• Public sector agencies or entities can be counted as different partners in the project, even if the legal owner is the same (same business register number). In such case, they must contribute different user perspectives. This must be set out in the project description.
  • Sole proprietorships are eligible as partners. However, payroll and indirect expenses will not be covered for the owner. The payroll and indirect expenses for any other employees of sole proprietorships can be covered, as well as expenses relating to participation in a project, provided that they are described in the sole proprietorship’s accounts.
  • The following actors will not be approved as one of the two required partners in the project:
    • partners from the business sector that have close relations to or are part of the research organisation that is applying
    • TTOs (Technology Transfer Office)
    • Norwegian-registered foreign companies (NUFs)
  • In accordance with the state aid rules, undertakings that are financially dependent on one another, such as undertakings that form part of a group, are considered one and the same actor.

Letter of intent from collaborating partners

When you submit an application for a call for a Collaborative Project to meet Societal and Industry-related Challenges, you must attach a letter of intent from each individual collaborating partner registered in the application form.

Here you can see what is included in the letter of intent and a concrete example (opens in a new window).

Use of subcontractors

The projects may use subcontractors for minor assignments. Subcontractors must not carry out research activities and cannot be granted any rights to the work they deliver.

Effective collaboration requirement

The call requires the Project Owner to carry out the project in effective collaboration with its partners. One characteristic of effective collaboration is that the partners exchange knowledge or technology to achieve a common objective based on the division of labour. The Project Owner and the partners jointly define the scope of the project, contribute to its implementation and share the risk and results. If the project is awarded funding from the Research Council, the Project Owner and the partners must agree on the distribution of rights and obligations relating to project implementation and the results generated in the project. This agreement is part of the Project Owner's contract with the Research Council, which means that the partners cannot be replaced without this being clarified with the Research Council in advance.

What can you seek funding for?

You can apply for funding to cover the costs of the research organisations and the Norwegian partners in the project. If the partners are undertakings, the state aid rules will impose certain restrictions on how much of their costs can be covered.

You can apply for funding to cover the actual costs necessary to carry out the project. These costs are to be entered in the cost plan under the relevant category.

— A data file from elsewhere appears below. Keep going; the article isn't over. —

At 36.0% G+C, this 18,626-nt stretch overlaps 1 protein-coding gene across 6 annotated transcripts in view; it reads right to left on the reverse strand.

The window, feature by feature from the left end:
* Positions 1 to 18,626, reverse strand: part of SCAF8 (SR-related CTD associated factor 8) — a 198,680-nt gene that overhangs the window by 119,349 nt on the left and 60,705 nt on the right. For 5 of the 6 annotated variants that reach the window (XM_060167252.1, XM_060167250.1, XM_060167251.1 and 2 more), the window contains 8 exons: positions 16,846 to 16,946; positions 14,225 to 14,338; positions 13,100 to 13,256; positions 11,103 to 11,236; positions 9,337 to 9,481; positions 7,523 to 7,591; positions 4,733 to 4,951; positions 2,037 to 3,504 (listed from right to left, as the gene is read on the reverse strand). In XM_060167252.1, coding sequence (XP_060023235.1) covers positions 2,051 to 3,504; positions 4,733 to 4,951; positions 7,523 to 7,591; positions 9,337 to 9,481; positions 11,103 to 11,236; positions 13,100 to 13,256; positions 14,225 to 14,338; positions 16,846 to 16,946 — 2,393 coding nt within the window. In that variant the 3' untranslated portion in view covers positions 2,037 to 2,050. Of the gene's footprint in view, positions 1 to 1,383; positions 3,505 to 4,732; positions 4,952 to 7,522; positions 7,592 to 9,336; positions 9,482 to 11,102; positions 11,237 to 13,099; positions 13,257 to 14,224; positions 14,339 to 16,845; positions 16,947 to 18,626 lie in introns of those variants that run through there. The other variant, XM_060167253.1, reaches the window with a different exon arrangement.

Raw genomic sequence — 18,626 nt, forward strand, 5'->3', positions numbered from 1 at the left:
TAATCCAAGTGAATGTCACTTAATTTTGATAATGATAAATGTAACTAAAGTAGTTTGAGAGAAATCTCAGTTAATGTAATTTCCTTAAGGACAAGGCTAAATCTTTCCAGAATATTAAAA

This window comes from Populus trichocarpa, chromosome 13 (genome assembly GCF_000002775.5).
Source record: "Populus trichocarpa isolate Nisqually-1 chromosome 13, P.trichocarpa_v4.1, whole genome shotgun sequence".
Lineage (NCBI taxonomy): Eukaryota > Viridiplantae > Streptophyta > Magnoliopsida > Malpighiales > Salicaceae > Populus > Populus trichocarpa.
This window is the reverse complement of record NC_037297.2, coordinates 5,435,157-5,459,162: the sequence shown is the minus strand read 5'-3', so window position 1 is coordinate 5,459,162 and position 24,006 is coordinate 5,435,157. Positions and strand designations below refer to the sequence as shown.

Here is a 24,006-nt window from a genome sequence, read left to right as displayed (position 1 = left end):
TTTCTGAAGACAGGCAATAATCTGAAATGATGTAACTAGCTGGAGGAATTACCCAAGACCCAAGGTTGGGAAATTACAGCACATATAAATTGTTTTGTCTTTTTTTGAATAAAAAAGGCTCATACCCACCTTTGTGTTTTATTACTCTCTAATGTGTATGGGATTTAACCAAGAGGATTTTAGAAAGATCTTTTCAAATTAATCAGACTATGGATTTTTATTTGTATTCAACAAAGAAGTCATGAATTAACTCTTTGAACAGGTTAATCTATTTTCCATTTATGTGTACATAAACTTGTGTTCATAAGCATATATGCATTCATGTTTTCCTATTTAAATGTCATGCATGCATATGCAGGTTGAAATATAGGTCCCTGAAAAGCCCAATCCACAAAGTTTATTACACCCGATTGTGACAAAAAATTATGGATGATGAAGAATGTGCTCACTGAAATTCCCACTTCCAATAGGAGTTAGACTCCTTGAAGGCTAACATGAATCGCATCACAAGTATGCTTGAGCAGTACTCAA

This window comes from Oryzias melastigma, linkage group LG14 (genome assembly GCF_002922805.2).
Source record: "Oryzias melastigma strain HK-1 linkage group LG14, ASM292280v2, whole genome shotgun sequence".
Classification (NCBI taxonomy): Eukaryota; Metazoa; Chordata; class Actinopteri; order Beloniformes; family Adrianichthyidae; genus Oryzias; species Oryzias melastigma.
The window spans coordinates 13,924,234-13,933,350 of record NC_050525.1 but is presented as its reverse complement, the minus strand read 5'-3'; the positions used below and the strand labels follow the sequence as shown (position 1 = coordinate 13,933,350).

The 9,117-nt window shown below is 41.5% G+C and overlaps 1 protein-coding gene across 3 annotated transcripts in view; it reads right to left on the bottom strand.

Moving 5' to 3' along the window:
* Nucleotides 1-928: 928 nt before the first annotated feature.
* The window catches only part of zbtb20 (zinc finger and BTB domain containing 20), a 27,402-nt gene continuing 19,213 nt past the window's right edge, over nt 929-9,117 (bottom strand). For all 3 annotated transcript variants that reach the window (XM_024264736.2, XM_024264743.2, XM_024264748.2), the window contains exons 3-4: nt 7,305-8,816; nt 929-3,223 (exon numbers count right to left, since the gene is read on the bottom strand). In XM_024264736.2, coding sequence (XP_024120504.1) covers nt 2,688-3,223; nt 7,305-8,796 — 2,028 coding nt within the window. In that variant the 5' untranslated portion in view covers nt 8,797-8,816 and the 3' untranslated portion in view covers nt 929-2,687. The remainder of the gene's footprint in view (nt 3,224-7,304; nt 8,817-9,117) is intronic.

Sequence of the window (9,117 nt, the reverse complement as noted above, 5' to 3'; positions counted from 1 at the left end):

Support may be granted for the following cost categories:

  • Payroll and indirect expenses related to researcher time (including research fellowship positions) at the research organisations, and the partners’ personnel hours. For doctoral research fellowships, funding is limited to a maximum of three full-time equivalents. Funding for two to four years may be granted for post-doctoral research fellowships.
  • Equipment, encompassing operating and depreciation costs for scientific equipment and research infrastructure necessary for the implementation of the project. All major equipment investments must be specified in the application.
  • Other operating expenses, which comprise costs for other activities that are necessary to implement the project. All costs for activities or procurements from subcontractors that exceed NOK 100,000 must be specified in the application.

Do not use the item Procurement of R&D services.

The partners’ costs will mainly be related to personnel hours, and must be entered as payroll and indirect expenses. The Research Council’s website has information about how to record payroll and indirect expenses, regardless of whether the partners are from the institute sector, the university and university college sector, or whether they are from the business sector or other parts of society. When a research organisation has the role of ‘partner from the business sector or other parts of society’, personnel hours must be recorded in the same way as for companies, public sector entities and other enterprises that are not research organisations.

Partners can cover their own project costs. Please note that for some topics, applications where the partners contribute own funding may be prioritised, but this will in such case be specified under the respective thematic areas of the call. Please note that any own funding of costs will not affect the minimum requirement for participation.

As mentioned, the state aid rules impose certain restrictions on funding for partners that are undertakings. In this context, an ‘undertaking’ is defined as any actor that carries out an economic activity consisting of offering products and/or services in a given market. Funding will depend on the undertaking’s size and the type of activity that is carried out (basic research or industrial research). If the application is recommended for funding, we will request more information to ensure that the project is undertaken in accordance with the state aid rules.